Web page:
Citi’s EU hub in Dublin holds off dividend decision amid Covid-19
Bank saw net profit jump 27% to $1.12bn last year
Citibank Europe’s Dublin hub has 2,500 employees. Photograph: iStock
Dublin-based Citibank Europe has deferred until later this year making a call on whether to pay dividends on 2019 earnings to its parent, as it conserves capital amid uncertainty about the effects Covid-19 will have on the business.
The bank, which became Citigroup’s pan-European banking division in 2016, saw its net profit soar 27 per cent last year to $1.12 billion (€980 million) amid a surge in activity in its treasury and trade solutions (TTS) business, according to its latest annual report, filed with the Companies Registration Office in recent days.
The result was also boosted as the company reported a $40.8 million gain on its loan book, compared with a $9.9 million loss for the previous year, partly as a result of it tweaking when a borrower default is determined, in line with regulatory requirements.
Citibank Europe, where Limerick native Cecilia Ronan became chief executive earlier this year, said the question of a dividend being paid to its immediate parent “will be kept under review in light of uncertainties by Covid-19 and will be finalised later in the year after a clearer assessment can be made”.
The bank had as much as $4 billion of capital on its balance sheet at the end of last year above the minimum that is required by regulators, according to Irish Times calculations, based on capital ratios contained in the report and provided by a company spokeswoman. However, banks typically aim for capital ratios that are above minimum regulatory requirements to give themselves a cushion.
Citibank Europe had handed $1.66 billion of excess capital on its balance sheet to its parent between 2017 and 2018. At the end of March, the European Central Bank had asked banks in the euro zone to hold off on paying dividends until at least October.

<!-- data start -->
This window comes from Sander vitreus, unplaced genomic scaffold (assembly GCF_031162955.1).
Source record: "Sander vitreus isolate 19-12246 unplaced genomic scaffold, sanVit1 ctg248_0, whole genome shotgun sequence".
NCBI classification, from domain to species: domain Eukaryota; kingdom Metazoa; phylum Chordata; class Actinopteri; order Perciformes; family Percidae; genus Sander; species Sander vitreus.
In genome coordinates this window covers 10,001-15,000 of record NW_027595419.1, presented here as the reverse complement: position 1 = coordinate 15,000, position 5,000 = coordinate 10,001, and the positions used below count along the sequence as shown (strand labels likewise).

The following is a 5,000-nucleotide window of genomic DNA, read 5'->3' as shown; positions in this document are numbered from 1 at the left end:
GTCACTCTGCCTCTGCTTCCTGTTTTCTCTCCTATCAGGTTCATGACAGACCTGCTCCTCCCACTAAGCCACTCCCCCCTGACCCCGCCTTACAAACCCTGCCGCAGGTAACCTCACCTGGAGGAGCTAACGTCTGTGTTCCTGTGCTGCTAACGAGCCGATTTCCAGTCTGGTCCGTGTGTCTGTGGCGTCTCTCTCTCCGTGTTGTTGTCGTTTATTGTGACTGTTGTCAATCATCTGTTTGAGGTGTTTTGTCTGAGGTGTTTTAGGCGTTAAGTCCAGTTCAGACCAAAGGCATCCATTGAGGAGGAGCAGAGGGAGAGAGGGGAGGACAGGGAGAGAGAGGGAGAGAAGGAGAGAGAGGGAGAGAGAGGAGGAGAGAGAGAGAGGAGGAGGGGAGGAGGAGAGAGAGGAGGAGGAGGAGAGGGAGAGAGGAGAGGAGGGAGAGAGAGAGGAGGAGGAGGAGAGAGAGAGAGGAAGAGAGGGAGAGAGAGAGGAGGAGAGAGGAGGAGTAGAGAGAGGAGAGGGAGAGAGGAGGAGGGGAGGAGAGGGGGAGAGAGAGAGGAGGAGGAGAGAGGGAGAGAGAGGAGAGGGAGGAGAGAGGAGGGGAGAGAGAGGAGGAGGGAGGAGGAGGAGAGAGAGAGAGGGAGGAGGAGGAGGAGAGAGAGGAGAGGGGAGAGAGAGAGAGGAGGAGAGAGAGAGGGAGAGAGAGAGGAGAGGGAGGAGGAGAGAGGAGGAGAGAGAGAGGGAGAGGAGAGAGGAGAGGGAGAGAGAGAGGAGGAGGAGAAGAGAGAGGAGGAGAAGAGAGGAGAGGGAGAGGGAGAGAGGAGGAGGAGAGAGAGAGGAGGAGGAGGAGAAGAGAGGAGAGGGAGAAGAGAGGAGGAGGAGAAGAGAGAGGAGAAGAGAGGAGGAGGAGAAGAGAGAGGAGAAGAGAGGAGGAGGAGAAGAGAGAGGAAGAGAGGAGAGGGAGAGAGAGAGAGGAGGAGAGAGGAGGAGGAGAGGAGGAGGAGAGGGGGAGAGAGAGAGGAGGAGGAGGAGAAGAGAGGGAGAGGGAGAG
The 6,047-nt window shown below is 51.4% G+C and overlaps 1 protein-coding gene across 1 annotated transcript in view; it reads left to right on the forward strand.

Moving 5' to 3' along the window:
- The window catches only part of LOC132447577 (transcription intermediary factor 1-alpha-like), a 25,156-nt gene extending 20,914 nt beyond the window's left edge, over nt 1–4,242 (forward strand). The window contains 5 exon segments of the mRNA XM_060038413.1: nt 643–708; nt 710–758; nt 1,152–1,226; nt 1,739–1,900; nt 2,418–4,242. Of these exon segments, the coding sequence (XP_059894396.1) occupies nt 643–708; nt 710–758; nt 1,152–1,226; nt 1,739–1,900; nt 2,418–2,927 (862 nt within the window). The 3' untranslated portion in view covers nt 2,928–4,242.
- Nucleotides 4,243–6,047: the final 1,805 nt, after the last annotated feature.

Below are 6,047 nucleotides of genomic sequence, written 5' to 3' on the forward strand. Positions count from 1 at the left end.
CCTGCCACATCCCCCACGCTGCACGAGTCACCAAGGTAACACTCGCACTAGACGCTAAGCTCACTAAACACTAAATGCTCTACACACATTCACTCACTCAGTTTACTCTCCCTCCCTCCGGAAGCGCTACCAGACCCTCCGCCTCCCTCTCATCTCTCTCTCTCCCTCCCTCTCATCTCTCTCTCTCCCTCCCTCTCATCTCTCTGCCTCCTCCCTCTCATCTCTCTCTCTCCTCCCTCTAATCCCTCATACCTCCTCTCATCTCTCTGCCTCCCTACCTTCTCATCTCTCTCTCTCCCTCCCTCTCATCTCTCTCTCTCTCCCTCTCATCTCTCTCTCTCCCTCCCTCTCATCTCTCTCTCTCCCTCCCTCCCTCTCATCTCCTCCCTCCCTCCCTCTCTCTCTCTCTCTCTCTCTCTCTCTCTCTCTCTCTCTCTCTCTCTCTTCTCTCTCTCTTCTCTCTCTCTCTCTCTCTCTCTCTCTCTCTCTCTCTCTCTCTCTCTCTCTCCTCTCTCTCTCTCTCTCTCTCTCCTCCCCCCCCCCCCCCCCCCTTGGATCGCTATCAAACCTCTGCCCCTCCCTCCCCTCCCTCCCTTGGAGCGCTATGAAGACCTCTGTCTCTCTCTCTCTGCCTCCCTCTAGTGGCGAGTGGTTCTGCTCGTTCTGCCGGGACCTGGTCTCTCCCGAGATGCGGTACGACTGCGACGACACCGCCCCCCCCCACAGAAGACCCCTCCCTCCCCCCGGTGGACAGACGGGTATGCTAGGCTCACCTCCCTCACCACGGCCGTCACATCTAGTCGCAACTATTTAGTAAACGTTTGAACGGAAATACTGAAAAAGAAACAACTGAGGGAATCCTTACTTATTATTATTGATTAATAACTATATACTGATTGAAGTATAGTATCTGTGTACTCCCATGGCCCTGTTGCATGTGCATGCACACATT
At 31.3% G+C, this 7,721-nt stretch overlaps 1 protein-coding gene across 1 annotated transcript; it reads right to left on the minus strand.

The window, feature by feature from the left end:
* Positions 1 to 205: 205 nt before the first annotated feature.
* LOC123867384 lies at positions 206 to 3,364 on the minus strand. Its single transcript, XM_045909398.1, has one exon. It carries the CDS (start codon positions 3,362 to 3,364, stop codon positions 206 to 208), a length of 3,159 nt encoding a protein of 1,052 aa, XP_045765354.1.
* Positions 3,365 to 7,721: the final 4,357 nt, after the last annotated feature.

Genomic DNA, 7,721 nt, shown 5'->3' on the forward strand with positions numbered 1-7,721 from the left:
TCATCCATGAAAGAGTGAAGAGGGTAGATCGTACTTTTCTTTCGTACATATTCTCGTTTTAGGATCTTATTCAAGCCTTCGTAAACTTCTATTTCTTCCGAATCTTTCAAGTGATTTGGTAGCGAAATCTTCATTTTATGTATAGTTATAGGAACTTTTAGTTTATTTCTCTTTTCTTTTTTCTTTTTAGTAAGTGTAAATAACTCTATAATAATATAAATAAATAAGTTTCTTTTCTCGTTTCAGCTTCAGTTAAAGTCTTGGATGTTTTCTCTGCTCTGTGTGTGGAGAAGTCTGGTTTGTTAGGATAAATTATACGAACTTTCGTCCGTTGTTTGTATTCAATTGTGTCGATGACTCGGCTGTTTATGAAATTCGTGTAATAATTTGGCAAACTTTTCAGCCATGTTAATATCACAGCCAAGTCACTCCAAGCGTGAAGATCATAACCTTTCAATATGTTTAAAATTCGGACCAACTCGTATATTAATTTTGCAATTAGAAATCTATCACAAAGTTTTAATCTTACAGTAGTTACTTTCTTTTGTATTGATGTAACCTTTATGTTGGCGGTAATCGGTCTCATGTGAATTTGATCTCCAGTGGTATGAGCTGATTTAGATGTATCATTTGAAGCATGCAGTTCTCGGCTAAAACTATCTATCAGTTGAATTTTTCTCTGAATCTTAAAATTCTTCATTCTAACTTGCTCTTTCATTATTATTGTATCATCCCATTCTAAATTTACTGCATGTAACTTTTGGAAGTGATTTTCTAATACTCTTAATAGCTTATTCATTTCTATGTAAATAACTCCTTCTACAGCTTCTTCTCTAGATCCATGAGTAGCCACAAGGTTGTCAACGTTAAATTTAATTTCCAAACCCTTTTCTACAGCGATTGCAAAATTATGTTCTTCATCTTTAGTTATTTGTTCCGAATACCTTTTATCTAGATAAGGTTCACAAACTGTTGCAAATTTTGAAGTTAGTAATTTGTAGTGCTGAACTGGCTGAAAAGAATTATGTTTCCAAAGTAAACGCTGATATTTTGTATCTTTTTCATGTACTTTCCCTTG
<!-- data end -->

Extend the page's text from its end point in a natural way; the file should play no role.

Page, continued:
“The potential impacts from Covid-19 remain uncertainty, including, among other things, on economic conditions, businesses and consumers,” Citibank Europe said in its annual report. “The extent of these impacts on the company are unclear, although they will likely adversely affect its businesses, results of operations and financial condition.”
Citibank Europe operates across 21 countries in Europe. The hub in Dublin has 2,500 employees, more than a quarter of the unit’s total workforce.
Citibank Europe effectively doubled in size to about $50 billion in assets four years ago when the group’s UK-based Citibank International unit was folded into the operation. Its balance sheet has since expanded to $62 billion, mainly as a result of the establishment of a German branch in 2018 that took over previous Citigroup assets that were based in that country.
Ms Ronan was picked in February to head up the business, two decades after the Limerick native began her career with the group in its Dublin human resources department.
Ms Ronan succeeded Czech-born Zdenek Turek, who became chief risk officer for Citi’s Europe, Middle East and Africa (Emea) operation as part of a wider reshuffle of roles within the business.